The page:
Laurie Lee, the chair of the board of the Reform Alliance, which advocates for school choice for students to meet individual learning needs, said the alliance has fielded “thousands” of calls from parents regarding the state’s newly created Educational Freedom Accounts.

“We’ve had thousands of phone calls and emails from families since February that have applied for [Educational Freedom Account money],” Lee said. “We sent out an email to everybody we had on an email list that was several thousand people the day applications opened, and the open rate was crazy.”

While the implementation of the publicly funded accounts is exciting for many parents looking to place their child in private school, Lee said that there will be some lag time in private schools’ meeting demands from parents and students for seats.

“It’s going to take time for the private school sector to catch up,” she said, “because we’ve not had any ability for low-income kids in depressed areas to have a private school. Why would a private school go in if [people in those communities] can’t pay for it?”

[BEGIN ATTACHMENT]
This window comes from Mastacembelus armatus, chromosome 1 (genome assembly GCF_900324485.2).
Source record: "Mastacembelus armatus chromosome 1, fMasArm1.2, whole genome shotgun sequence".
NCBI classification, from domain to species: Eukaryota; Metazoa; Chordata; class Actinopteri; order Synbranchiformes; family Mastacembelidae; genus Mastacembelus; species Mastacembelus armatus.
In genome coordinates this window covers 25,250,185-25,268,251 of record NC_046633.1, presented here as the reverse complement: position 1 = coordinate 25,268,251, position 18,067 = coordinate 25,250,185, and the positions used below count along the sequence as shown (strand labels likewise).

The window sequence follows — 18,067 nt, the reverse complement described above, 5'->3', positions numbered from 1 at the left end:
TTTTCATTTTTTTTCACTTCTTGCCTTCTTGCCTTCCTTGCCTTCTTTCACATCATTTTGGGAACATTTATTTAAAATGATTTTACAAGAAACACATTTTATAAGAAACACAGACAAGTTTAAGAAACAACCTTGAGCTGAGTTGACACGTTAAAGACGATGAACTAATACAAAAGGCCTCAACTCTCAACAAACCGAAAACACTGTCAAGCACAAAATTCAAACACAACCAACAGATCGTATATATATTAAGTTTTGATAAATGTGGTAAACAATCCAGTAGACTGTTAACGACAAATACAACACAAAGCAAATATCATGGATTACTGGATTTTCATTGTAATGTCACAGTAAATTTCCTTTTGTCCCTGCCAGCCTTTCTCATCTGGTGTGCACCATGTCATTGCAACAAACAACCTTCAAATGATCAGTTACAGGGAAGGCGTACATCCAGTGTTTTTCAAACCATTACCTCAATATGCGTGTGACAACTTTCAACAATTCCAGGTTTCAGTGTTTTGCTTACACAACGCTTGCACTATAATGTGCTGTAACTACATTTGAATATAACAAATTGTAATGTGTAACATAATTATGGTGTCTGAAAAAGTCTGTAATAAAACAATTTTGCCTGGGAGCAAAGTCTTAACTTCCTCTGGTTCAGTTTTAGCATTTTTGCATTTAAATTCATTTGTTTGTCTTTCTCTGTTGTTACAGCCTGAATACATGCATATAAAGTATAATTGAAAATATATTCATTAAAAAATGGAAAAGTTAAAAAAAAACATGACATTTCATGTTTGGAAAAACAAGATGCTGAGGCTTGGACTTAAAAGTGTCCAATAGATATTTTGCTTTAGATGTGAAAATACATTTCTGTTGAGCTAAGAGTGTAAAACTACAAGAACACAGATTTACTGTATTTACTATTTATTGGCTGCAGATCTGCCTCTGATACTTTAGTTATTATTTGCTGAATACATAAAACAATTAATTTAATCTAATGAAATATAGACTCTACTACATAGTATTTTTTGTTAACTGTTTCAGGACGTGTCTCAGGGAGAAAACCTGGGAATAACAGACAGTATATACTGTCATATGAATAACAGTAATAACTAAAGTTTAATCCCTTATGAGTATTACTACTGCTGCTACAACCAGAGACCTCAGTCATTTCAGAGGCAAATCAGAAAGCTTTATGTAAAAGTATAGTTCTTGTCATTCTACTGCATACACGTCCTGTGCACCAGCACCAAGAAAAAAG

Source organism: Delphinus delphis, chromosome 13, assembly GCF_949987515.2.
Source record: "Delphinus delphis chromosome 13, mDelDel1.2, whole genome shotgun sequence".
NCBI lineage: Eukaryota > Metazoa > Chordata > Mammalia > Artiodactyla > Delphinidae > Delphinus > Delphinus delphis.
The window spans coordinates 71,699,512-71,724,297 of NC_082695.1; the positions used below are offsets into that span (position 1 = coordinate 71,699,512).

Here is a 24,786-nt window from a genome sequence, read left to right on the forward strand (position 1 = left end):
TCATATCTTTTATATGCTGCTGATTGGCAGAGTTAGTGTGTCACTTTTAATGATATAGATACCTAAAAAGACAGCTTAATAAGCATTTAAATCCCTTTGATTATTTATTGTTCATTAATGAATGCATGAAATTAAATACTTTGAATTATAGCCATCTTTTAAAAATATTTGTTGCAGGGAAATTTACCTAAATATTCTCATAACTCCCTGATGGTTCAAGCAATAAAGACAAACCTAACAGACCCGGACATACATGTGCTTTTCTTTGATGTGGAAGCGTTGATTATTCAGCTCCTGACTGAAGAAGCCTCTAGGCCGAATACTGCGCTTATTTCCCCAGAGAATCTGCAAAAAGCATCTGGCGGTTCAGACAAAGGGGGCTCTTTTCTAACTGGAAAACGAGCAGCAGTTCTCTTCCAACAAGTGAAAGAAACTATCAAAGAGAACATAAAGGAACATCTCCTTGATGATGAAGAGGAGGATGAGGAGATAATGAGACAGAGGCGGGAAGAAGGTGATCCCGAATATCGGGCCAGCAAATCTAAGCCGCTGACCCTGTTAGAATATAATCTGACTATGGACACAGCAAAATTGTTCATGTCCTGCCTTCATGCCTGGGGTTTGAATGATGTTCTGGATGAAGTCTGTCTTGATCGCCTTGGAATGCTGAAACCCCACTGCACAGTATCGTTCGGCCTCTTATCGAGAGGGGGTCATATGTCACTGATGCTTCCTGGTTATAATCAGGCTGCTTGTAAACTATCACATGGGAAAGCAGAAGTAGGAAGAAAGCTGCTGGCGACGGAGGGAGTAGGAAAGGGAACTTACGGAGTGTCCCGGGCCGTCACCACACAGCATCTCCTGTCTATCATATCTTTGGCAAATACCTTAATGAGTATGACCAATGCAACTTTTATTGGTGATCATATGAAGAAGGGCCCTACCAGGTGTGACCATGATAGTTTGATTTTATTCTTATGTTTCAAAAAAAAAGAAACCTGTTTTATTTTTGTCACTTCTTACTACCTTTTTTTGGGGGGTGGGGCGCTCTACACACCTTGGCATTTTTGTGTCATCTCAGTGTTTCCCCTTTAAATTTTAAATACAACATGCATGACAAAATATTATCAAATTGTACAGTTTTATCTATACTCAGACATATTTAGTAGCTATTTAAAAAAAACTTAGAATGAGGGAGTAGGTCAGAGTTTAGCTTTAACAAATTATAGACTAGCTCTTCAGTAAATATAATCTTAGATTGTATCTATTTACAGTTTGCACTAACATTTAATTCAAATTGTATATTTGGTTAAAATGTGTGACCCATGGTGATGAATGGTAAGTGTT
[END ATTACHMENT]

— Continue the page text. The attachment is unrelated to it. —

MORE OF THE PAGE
Hall said the Catholic diocese has learned enough about the new state law and the vouchers that it is considering the possible reopening of a previously closed elementary school in Lake Village in southeast Arkansas. Feasibility studies are being done. However, she said, there are currently no discussions to expand or build any new schools.

More information on student and school participation in the Educational Freedom Accounts is available here: https://dese.ade.arkansas.gov/Offices/office-of-school-choice-and-parent-empowerment/education-freedom-accounts.

The Educational Freedom Accounts are being operated under emergency rules approved by the Arkansas Board of Education earlier this month. More permanent rules have been drafted and will be the subject of public hearings to be held at 9 a.m. and 5:30 p.m. Aug. 25, in the auditorium of the Arch Ford Education Building, 4 Capitol Mall, Little Rock.